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Grotyohann v. Bureau of Homeowner Protection

OAL Dkt. No. CAF 01002-04 (Department of Community Affairs 2004)

CONTRACTORS; NEW HOME WARRANTY—Improper grading, improper insulation, air infiltration, and nail pops are minor defects whose warranty period is only one year under the New Home Warranty program.

A homeowner sued his home builder under the New Home Warranty and Builders Registration Act. According to the Act, a new home builder is liable to any owner, during the time period when the new home warranty is applicable, for any covered defects during the warranty period. A homeowner has only one year to report defects attributable to faulty workmanship, but has ten years to report major construction defects. The Act defines a major structural defect to mean an actual defect in a load-bearing element of the home. The defect must vitally affect, or be immediately likely to vitally affect, use of the home for residential purposes.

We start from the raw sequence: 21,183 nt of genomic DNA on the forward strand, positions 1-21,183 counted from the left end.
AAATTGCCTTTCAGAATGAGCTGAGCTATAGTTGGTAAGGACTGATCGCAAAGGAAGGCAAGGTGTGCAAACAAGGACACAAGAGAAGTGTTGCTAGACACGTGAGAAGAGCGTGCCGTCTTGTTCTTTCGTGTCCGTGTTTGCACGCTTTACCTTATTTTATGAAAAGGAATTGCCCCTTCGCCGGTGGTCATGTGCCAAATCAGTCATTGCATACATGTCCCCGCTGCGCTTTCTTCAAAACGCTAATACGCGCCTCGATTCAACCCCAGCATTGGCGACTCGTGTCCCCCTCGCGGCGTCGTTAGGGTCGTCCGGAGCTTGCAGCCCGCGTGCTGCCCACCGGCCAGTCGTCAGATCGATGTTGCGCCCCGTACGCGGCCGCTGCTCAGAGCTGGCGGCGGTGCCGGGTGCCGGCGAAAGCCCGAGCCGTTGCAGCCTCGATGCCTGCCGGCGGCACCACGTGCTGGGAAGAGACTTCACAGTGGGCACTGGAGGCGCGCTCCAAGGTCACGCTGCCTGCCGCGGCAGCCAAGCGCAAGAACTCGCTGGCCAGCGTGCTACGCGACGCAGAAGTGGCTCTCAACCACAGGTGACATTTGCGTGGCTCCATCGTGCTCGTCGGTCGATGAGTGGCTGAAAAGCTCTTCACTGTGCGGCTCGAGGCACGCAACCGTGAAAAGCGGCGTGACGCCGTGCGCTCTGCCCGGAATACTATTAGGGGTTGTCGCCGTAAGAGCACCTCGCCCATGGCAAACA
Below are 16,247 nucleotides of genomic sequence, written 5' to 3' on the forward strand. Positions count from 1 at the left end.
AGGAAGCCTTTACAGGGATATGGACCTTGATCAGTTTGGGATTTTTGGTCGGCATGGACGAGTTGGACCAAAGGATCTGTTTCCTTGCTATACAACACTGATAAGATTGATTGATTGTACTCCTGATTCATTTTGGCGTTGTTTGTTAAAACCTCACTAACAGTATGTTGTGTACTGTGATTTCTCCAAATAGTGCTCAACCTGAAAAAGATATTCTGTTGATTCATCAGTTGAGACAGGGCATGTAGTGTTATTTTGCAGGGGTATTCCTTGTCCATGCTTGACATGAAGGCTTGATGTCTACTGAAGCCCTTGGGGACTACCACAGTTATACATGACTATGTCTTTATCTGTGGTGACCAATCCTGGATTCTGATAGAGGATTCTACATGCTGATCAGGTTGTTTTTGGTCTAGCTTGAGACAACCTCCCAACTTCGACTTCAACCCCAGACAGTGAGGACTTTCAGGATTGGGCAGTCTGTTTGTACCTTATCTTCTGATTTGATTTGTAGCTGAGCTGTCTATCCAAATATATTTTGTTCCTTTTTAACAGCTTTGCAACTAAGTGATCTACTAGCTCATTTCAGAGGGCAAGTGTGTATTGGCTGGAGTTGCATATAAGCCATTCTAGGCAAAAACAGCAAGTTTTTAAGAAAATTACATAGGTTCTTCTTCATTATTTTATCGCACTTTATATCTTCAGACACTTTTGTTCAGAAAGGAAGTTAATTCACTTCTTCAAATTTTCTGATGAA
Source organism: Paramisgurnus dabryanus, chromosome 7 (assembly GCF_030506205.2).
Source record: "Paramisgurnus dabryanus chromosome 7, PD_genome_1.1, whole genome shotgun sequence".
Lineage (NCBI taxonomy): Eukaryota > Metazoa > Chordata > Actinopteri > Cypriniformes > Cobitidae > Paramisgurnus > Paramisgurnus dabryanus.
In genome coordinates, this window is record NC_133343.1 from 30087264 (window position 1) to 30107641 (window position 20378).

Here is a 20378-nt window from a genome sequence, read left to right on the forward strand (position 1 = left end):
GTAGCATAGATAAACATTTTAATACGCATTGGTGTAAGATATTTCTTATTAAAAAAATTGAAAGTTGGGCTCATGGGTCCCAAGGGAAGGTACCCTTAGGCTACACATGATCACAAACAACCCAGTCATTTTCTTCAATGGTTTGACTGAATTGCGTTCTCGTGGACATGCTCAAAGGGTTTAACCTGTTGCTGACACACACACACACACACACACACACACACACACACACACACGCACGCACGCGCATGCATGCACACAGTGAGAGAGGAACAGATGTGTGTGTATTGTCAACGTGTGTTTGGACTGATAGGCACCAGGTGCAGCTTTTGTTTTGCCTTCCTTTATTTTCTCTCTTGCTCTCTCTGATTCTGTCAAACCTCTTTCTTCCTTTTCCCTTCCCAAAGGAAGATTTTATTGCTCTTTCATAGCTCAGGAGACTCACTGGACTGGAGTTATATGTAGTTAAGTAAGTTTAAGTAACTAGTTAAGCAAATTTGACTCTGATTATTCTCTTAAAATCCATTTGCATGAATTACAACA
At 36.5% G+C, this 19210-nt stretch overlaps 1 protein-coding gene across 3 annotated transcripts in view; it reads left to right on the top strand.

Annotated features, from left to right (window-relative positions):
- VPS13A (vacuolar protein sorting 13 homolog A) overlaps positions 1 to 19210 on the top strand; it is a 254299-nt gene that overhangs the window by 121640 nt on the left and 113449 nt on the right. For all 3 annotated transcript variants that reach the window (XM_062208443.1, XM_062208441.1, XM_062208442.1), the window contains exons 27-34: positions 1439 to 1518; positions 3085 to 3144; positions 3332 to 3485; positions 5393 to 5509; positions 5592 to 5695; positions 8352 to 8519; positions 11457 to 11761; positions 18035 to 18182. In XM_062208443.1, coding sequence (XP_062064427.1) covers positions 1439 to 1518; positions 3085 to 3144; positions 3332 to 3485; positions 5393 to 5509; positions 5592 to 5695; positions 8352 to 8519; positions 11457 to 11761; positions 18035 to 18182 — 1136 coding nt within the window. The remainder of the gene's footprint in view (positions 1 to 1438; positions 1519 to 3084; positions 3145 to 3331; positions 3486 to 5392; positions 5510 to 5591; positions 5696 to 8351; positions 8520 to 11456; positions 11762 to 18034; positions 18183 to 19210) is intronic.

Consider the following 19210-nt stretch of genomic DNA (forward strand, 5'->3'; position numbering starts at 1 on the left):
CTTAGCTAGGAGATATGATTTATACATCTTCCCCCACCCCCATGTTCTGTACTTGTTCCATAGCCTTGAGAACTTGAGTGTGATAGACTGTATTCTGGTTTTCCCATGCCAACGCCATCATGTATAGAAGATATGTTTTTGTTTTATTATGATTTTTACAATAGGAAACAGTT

The dispute in this case was over whether the claimed defects were major structural defects, which the owner had ten years to report, or minor defects, which must be reported within one year. The owner asserted that the following were each major defects: improper grading, improper insulation, air infiltration into the master bedroom, and improper nail pops throughout the entire house. The builder contended that none of these were major structural defects, and that they were either first year warranty items or design defects. The Administrative Law Judge (ALJ) agreed that the claimed items were not major structural defects and therefore the owner had one year to report them. Accordingly, the ALJ dismissed the owner’s claims because they had been submitted more than one year after the date of closing. The Commissioner of the Department of Community Affairs adopted the ALJ’s ruling.


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